back that the magazine was "wrong to claim that my research
used concealed-handgun laws as a proxy for gun ownership
... Although it is probable that more people will buy guns,
concealed-handgun laws can reduce crime even if gun
ownership remains constant as guns become available to
protect people outside their homes." Lott also pointed out
that state-by-state survey data is available on gun
ownership figures, allowing state-level examination of the
data without any need for proxies.

Further, the use of Guns & Ammo magazine sales as a proxy
for handgun ownership is open to question. Guns & Ammo is
only the fourth largest selling gun magazine and its
audience consists mostly of "sportsmen" – 93 percent own
hunting equipment, 94 percent own camping equipment and 84
percent personally perform maintenance on their vehicle.
These are the demographics of people who buy long guns for
sport, not handguns for self-protection. Dr. Duggan argues
that "Guns & Ammo is focused relatively more on handguns
than [the three larger-selling magazines]" but a more
obvious choice would have been Handguns, published by Guns
& Ammo but dedicated solely to handguns.

There are an estimated 60-65 million gun owners in the US,
of whom 30-35 million own handguns. But there are only 14
million hunters nationwide. Any publication that is geared
to hunters will miss a large proportion of handgun owners.
Dr. Duggan tests the magazine's statewide sales data
against common characteristics of gun owners as identified
by previous research, the number of gun shows, gun accident
rates and membership of the National Rifle Association
(NRA). None of these is a good indicator of handgun as
opposed to all gun ownership. The difference is crucial
because 82 percent of nonfatal firearm crime victims were
shot by handguns, compared to only 14 percent by shotguns
and 4 percent by rifles, according to current Bureau of
Justice Statistics figures on shootings in which the type
of weapon was known. Thus, long arms are not a significant
factor in crime.

Finally, in analyzing county data, Duggan collapses all
counties with fewer than 100,000 residents into a single
"rest-of-state" category. Since smaller counties account
for 86% of "the total number of counties, but for a very small
proportion of crime, throwing so many crime-free counties
into one observation may distort the findings.

Dr. Duggan's study seems to show that after hunters buy
hunting gun magazines, the state homicide rate goes up;
conversely, the homicide rate has no effect on hunters
buying hunting gun magazines. The latter conclusion seems
intuitively true. The former can probably be explained by
crime trends in the years Dr. Duggan selected for his study
(1980-1998) – homicide rates trended upwards from 1985 to
1994. It might be possible to demonstrate a link between
increases of sales in teen magazines and increases in
homicides on the same basis.

The Economist's article, and the study on which it was
based, seemed to have the target clearly identified. But
because the sights were misaligned, the shot went wide.

8. Sportsmen have been disarmed but gun crimes still
increase : Five years after Thomas Hamilton killed 16
children and their teacher at Dunblane, a ban on hand guns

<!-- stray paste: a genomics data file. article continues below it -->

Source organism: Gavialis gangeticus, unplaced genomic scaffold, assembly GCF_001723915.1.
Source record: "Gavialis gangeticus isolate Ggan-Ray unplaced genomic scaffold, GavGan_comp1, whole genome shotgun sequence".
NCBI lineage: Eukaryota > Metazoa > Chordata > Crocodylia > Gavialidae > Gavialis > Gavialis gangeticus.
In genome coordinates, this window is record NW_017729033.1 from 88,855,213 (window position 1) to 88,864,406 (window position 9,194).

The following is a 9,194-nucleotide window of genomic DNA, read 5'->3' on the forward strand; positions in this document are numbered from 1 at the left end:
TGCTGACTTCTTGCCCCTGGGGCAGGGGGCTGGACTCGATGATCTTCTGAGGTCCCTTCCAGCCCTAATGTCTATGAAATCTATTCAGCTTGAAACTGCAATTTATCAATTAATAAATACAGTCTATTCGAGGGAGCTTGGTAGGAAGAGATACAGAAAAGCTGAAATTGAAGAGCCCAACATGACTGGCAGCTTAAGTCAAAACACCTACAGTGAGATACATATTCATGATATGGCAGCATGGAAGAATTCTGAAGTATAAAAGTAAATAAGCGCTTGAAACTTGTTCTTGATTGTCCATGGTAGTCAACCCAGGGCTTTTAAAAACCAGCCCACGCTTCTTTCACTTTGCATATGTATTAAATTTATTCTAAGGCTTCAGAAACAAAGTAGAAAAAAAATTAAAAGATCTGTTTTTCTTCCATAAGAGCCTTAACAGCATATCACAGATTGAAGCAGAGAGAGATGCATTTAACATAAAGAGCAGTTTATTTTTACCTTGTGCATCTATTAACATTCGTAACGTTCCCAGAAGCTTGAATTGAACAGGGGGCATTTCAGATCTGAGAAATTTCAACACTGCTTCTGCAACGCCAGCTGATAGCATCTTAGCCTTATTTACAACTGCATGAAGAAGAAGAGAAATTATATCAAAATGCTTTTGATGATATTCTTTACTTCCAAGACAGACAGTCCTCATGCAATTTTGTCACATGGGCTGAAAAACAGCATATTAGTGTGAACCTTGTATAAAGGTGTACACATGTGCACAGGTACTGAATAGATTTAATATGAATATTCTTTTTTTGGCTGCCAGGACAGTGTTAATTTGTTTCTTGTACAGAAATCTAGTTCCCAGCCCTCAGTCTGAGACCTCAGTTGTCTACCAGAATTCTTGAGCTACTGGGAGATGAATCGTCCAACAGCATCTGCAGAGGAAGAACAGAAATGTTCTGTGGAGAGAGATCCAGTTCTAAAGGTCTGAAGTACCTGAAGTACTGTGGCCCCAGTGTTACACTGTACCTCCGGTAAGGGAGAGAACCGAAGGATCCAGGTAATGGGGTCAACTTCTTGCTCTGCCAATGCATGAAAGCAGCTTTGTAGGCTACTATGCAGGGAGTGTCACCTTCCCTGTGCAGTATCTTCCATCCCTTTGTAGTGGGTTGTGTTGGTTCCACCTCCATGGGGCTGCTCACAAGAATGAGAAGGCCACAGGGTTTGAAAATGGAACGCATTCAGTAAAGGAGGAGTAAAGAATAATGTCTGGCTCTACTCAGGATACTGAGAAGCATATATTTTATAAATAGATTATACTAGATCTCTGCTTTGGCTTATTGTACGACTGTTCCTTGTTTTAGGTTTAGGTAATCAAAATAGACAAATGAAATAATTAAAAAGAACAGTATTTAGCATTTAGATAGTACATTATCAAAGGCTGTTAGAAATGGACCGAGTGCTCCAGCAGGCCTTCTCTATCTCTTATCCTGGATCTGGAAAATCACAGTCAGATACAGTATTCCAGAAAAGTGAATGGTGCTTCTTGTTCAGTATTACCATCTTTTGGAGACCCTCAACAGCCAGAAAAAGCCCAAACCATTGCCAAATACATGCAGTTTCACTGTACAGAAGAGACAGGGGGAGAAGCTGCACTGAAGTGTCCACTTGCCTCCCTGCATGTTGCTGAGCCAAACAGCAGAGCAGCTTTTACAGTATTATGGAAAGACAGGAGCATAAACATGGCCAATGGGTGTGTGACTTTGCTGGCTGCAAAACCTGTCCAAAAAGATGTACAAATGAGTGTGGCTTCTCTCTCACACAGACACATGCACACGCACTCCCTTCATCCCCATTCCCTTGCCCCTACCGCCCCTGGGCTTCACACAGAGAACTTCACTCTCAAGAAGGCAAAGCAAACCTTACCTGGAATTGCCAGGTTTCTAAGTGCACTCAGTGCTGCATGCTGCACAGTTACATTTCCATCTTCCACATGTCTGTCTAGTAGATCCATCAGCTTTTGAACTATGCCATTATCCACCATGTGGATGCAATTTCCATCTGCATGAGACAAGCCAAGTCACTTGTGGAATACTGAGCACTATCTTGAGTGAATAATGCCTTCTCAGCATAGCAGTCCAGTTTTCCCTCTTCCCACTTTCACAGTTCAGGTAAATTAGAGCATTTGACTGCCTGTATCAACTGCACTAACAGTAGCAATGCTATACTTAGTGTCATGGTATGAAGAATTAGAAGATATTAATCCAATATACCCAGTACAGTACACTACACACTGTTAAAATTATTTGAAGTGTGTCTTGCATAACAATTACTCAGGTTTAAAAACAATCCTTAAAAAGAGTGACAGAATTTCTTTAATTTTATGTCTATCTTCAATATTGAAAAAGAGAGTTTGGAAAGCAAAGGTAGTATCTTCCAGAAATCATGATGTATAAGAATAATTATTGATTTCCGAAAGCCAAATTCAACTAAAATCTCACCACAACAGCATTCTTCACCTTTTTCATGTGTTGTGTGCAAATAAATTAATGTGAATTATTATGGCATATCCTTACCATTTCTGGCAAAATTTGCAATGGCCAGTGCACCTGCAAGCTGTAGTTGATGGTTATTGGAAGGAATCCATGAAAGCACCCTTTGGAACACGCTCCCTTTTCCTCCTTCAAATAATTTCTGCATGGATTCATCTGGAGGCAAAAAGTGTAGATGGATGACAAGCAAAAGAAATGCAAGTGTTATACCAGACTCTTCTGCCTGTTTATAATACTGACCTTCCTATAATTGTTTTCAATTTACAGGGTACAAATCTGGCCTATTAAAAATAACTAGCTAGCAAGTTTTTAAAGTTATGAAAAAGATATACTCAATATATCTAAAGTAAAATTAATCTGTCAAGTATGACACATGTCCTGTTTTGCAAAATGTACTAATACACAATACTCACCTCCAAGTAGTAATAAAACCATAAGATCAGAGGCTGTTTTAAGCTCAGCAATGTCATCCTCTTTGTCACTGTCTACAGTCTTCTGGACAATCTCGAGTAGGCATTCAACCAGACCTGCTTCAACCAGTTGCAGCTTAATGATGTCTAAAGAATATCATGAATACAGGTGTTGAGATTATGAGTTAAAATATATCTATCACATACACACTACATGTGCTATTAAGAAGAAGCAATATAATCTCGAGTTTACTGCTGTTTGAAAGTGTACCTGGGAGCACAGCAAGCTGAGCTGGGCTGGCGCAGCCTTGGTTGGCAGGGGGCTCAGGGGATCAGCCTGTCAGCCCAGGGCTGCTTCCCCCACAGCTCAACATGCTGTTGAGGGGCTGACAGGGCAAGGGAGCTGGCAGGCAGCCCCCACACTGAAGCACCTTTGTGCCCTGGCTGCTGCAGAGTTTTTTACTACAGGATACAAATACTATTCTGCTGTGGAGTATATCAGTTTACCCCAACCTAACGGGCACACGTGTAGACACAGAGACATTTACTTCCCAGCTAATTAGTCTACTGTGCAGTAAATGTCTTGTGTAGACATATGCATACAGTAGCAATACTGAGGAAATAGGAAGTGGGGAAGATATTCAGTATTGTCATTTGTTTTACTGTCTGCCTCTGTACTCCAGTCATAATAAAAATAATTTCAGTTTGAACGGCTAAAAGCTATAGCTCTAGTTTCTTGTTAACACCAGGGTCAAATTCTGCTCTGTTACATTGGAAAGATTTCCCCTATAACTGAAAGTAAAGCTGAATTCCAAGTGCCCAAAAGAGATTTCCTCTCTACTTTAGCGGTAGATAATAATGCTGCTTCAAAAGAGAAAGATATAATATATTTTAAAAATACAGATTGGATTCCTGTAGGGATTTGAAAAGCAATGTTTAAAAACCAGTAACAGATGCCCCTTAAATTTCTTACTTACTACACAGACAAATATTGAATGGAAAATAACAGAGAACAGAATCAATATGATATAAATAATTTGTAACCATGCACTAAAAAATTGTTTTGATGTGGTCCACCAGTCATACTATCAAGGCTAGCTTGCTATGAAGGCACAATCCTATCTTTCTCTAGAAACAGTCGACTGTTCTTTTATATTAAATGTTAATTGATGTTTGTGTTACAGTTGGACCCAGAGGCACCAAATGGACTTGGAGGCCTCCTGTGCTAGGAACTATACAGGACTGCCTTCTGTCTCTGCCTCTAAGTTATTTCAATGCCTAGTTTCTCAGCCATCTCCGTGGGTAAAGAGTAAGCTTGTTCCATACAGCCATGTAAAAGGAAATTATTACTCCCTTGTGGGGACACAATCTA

has done nothing to halt the rise in firearms
The Daily Telegraph (England)
March 13, 2001
By Mike Yardley

After one man went on the rampage at Dunblane five years
ago today, anti- gun campaigners persuaded the government
that a ban on sporting handguns would make the public
safer. They whipped up such a frenzy that logical debate
was impossible. The ban was enacted, the sport of pistol-
shooting was destroyed, many small businesses were ruined
and the British taxpayer had to foot a bill which, though
yet to be fully calculated, runs into hundreds of millions
of pounds.

Yet five years on, the criminal misuse of handguns has
actually increased greatly. Handguns are used in a greater
proportion of offences involving firearms - 54 per cent in
1999 compared with 44 per cent in 1989. Clearly the ban has
not had any positive effect. So you might expect the anti-
shooting lobbyists to keep quiet. Instead, they make ever
more extreme demands.

The latest scheme to make us all safer is to ban replica
firearms. Already the lobbyists have some members of the
police service and the Labour Party on side. The
presumption is that if at first a ban does not succeed,
impose another.

Figures provided by the Home Office indicate that during
1999-2000 in England and Wales there were 823 crimes
involving imitation firearms. Quite how the Home Office
calculates its figures is not clear. The figures have also
shown a significant increase in thefts of handguns in
recent years (although the possession of handguns - save
for a few in the hands of vets and other specially
authorised persons - has been made illegal). It has been
suggested - apparently by the police - that between 50 and
60 per cent of armed robberies are carried out with replica

In the early 1990s, I carried out research with Detective
Inspector Adrian Maybanks, as he was then, of the
Metropolitan Police. It indicated that the proportion of
imitation weapons (not all of them so-called "replicas") used in
armed crime was, in fact, even greater. But this
significant criminal use of imitation firearms was not
automatically a reason to ban them. We concluded: "All the
evidence suggests that existing controls on real weapons
have had little or no effect. Moreover, there is a